The President and the two houses of Congress faced a deadline of 12:01 AM Saturday, January 20, which as it happens was the anniversary of President Trump’s inauguration.

Late last year, facing the same ticking clock, the two major parties had agreed only to delay the showdown.

It is politically easier to close down the government after the holiday season than during it.

Although there were already a number of contentious points in December, it is in the New Year that the question of budgeting has become irremediably intertwined with the question of Deferred Action for Childhood Arrivals (DACA), otherwise known as the status of the “Dreamers.”

As a general proposition in political science, any large political party has to do two things: it has to keep its core supporters (its “base”) both contented and enthusiastic on the one hand, and it must reach out to the uncommitted, and the “median voter,” on the other. These two necessary functions of party politics necessarily come into tension, even outright conflict.  For example, during the 2016 primary season the argument between supports of Senator Sanders on the one hand and Secretary Clinton on the other was over whether the better strategy for the fall was going to be motivating the base or playing to the median.

The shut-down of the U.S. government Saturday came about (to state the point concisely as possible) because both parties decided that it was necessary for them to play to their adverse bases. Compromise would require important players to be trying to appeal to the median, and those players seem to be absent.

Left Wing View

On Friday night, during frenzied negotiations stoked by the ticking clock, there was apparently a tentative deal to fund the government through February 8 (another shorty term fix) and to move a bipartisan immigration bill through the House and Senate during the same period. Some say that the deal included $16 million dollar for enhanced border security (a/k/a/ “The Wall,”) others that it included $20 million for that purpose. Surely it is difficult to believe that the government shut-down came about because of a difference of $4 million on such a point.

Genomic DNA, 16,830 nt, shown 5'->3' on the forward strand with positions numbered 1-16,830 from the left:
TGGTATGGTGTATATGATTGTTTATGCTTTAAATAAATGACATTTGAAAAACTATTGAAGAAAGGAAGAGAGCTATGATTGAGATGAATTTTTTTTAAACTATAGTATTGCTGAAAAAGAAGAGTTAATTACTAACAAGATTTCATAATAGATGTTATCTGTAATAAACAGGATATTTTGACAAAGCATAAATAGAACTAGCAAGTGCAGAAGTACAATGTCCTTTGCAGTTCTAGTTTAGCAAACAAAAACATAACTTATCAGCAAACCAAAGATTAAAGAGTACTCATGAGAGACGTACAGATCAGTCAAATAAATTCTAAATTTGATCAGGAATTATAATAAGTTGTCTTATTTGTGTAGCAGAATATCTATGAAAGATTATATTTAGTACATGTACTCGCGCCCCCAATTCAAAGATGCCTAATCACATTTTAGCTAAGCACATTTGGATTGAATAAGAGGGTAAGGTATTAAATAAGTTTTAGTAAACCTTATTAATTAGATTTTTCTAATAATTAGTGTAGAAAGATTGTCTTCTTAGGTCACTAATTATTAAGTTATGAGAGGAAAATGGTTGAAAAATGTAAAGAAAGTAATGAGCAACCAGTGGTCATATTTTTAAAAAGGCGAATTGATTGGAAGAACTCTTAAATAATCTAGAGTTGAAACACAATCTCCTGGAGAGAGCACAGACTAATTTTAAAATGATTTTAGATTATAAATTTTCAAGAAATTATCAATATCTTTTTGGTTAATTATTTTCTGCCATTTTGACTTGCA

The very fact that the Senate Minority Leader, Chuck Schumer (D-NY) is willing to consider Wall funding is seen in some quarters as evidence that he has lost a showdown.

But flexibility on that point makes it even more important that Schumer and the Democratic leadership in general insist on a resolution of the matter most dear to their base, a regularization of the status of the DACA applicants.

Schumer is saying that he was offered Presidential support for the DACA applicants in return for the wall money, that he agreed to that, but that the POTUS and Republican leadership can’t take “yes” for an answer.

Twitter denizen Mikal Jollett invokes this claim when he expresses a common view that the Democrats have been “negotiating in good faith” whereas the Republicans have decided to “hold out for gestapo immigration policy.”

Right Wing View

President Trump’s reaction to the shutdown has been to tweet that Republicans are “fighting for our Military and Safety at the Border,” as distinct from the Democrats who “just want illegal immigrants to pour into our nation unchecked.”

His self-image as a great deal maker seems to have fallen aside, replaced by the self-image of an ideological warrior.  In the latter capacity, he has a lot of support, as from Steph, a woman who calls herself “Marine Mom” who votes “wRight.” Steph charges that the Democrats won’t fund the government unless the rest of the country agrees “to give away our national sovereignty.”

But there are other points of view, even on the right. Peggy Noonan, who was a Special Assistant to Ronald Reagan, says that the shutdown shows the poor fit between “New York real estate” negotiating on the one hand and the negotiation needed to bring about legislative results on the other.

The Tables Have Turned

Meanwhile, many on Instagram are passing along a quote from the Donald Trump of 2013, when the government shut down briefly under the Obama administration. THAT Trump reportedly said, “A shutdown falls on the President’s lack of leadership. He can’t even control his party and get people together in a room. A shutdown means the President is weak.”